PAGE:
Isn't it a problem from authenticity standpoint? I mean you cannot sign a check by putting into the printer and have your signature printed on it, even if you made it unique. Wouldn't it be better for future authenticity checks if the signature is made with a pen of some sort?
Actually, yes you can. Facsimile signatures are extremely commonplace in the corporate world. Too many cheques being written to waste a senior exec's time manually signing. Manual signatures, these days, are really only done by small businesses that can't justify the expense of the cheque printing/signing printers and related software. Even cheques are going the way of the Dodo bird as more payments are done electronically.
Back to the original question, though.... Historically it was considered bad form to sign on the actual printed area. The print is sacred and should stand on its own, unadulterated by a signature. Photographers today who don't have the sense of history or haven't learned from an 'older' pro will have a greater tendency to sign in the printed area. This is becoming more true with newer media like canvas where the image is being treated more as, and considered as more like, a painting than a photograph. Borderless printing methods also make it difficult to avoid signing inside the printed area unless the signature is on the reverse. Farming out printing and framing/presentation also makes it difficult to have the print signed, which is a good reason only to farm out printing (if you have to farm out anything at all) and have the print delivered back to you for presentation before it goes to the customer. If signing on the reverse, care needs to be taken where the signature is placed so that it doesn't affect the front of the print from pressure of the pen/pencil.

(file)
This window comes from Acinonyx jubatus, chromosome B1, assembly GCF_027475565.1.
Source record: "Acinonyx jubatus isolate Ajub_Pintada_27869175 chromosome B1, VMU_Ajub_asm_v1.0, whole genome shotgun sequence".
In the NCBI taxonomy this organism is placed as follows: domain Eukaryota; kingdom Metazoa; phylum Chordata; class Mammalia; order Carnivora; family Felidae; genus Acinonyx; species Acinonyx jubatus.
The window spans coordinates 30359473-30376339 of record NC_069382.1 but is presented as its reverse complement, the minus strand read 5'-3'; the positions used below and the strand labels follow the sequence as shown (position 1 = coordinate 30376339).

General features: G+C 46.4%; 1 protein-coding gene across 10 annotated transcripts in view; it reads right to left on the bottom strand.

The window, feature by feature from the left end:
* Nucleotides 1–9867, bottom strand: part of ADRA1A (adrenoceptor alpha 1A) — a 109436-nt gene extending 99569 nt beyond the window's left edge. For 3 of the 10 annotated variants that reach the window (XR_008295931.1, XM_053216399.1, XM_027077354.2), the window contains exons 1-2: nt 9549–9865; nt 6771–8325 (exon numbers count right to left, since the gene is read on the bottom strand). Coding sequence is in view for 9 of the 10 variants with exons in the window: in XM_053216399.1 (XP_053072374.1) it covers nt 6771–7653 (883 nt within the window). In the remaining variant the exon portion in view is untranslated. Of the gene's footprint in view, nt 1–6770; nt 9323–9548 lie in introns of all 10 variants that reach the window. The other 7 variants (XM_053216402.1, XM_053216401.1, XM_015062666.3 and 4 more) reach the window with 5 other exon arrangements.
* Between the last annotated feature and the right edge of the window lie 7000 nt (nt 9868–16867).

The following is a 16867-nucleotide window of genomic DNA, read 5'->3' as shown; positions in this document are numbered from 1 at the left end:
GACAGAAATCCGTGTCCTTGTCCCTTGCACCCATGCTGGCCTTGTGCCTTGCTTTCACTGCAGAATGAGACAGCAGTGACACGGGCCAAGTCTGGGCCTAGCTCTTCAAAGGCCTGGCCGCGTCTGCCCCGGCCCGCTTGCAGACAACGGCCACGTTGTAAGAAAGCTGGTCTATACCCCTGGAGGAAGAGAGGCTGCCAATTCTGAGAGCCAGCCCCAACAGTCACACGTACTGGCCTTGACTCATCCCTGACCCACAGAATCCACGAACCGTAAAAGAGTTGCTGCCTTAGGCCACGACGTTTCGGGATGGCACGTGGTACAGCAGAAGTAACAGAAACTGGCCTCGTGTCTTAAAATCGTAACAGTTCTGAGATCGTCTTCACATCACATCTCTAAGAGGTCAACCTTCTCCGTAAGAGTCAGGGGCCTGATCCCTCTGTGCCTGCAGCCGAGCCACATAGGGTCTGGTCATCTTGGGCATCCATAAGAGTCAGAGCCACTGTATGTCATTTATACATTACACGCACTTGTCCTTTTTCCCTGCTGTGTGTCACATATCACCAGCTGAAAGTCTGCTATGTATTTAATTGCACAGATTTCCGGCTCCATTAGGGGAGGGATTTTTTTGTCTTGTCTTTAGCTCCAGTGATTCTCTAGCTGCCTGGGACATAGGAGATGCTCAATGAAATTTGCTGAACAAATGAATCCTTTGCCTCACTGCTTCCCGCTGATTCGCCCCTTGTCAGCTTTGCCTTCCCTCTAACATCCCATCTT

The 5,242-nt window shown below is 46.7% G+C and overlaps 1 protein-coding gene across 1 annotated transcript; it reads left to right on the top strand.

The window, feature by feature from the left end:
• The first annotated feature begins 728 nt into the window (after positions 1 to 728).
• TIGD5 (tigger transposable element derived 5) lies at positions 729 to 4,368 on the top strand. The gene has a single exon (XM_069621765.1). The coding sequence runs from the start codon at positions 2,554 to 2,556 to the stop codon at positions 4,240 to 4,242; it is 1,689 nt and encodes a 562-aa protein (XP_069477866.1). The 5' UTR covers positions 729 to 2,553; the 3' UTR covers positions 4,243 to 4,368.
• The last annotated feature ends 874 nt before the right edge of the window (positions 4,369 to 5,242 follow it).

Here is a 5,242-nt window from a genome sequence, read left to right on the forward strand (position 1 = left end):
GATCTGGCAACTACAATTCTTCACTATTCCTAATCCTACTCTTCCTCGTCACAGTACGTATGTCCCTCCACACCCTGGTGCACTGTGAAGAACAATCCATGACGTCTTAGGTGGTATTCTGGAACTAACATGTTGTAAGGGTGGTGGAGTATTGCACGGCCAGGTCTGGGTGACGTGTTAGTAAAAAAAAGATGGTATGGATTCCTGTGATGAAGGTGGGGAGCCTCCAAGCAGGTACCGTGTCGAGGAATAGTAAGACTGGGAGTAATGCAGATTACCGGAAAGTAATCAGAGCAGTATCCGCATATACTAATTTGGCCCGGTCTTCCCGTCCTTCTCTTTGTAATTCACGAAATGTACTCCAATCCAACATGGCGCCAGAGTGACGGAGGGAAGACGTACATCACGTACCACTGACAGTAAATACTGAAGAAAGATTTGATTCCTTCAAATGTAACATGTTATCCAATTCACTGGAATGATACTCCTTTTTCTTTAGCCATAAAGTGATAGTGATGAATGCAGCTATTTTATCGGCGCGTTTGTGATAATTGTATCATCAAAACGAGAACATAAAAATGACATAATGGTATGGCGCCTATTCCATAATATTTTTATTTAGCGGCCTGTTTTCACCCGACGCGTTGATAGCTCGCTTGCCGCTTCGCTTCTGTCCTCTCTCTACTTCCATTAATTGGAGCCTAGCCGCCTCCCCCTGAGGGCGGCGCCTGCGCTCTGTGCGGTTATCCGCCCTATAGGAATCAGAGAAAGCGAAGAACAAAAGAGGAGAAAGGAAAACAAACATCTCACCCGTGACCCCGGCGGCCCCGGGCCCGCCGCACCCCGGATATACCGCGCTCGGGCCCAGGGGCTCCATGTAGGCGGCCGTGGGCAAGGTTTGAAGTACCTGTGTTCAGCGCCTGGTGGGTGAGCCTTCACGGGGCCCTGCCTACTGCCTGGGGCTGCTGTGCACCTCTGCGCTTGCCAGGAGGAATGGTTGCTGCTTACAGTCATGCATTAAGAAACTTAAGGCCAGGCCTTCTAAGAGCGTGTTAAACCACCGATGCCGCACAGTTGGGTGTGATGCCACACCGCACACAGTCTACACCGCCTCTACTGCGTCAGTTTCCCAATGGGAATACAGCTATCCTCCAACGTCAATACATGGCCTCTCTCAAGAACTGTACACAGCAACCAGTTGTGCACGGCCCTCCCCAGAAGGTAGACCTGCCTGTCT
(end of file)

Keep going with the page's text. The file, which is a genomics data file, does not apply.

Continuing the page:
As far as what is used to sign, if you're going to use conservation methods and materials then you want to do the same with the signature or any other information included on the print. Pencil is a classic. There are numerous types of pens available that are labeled as acid free.
Editioning is what it is. And there are arguments on both sides of the fence as to the worthiness of editioning. But there's no reason not to sign an open edition print. What you may consider doing is providing a certificate of authenticity. Terry's posted an example. I do something similar. What I also do (and, again, there are arguments on both sides) is create a unique alphanumeric identifier for each print. That identifier is written on the print and is put on the COA. I tell buyers that the two should be kept together or if the COA is to be stored separately, it should be kept in a place where it won't get lost, damaged or forgotten. Personally, I sign on a non-visible area of the print. Typically that's the unprinted border or for canvas on a portion of the canvas that will be wrapped around a stretcher. With matted/framed prints, I also sign on the mat.
Re: manual or digital signatures on prints, while cheques can have facsimile signatures, doing so on a print would lend credence to the audience that feels photography isn't as legitimate an art form as other visual arts. It lends credence to the idea that the photographic print is a 'reproduction' and not an original. Quality of handwriting really shouldn't matter. Plenty of artists have/had bad handwriting. Sign the prints manually. Manual signing also lends a more personal touch and removes the idea that it's simply a mass produced piece that could be bought at Wallyworld. A signature in pencil will always be evident as manual but with some pens, it can look like a reproduction.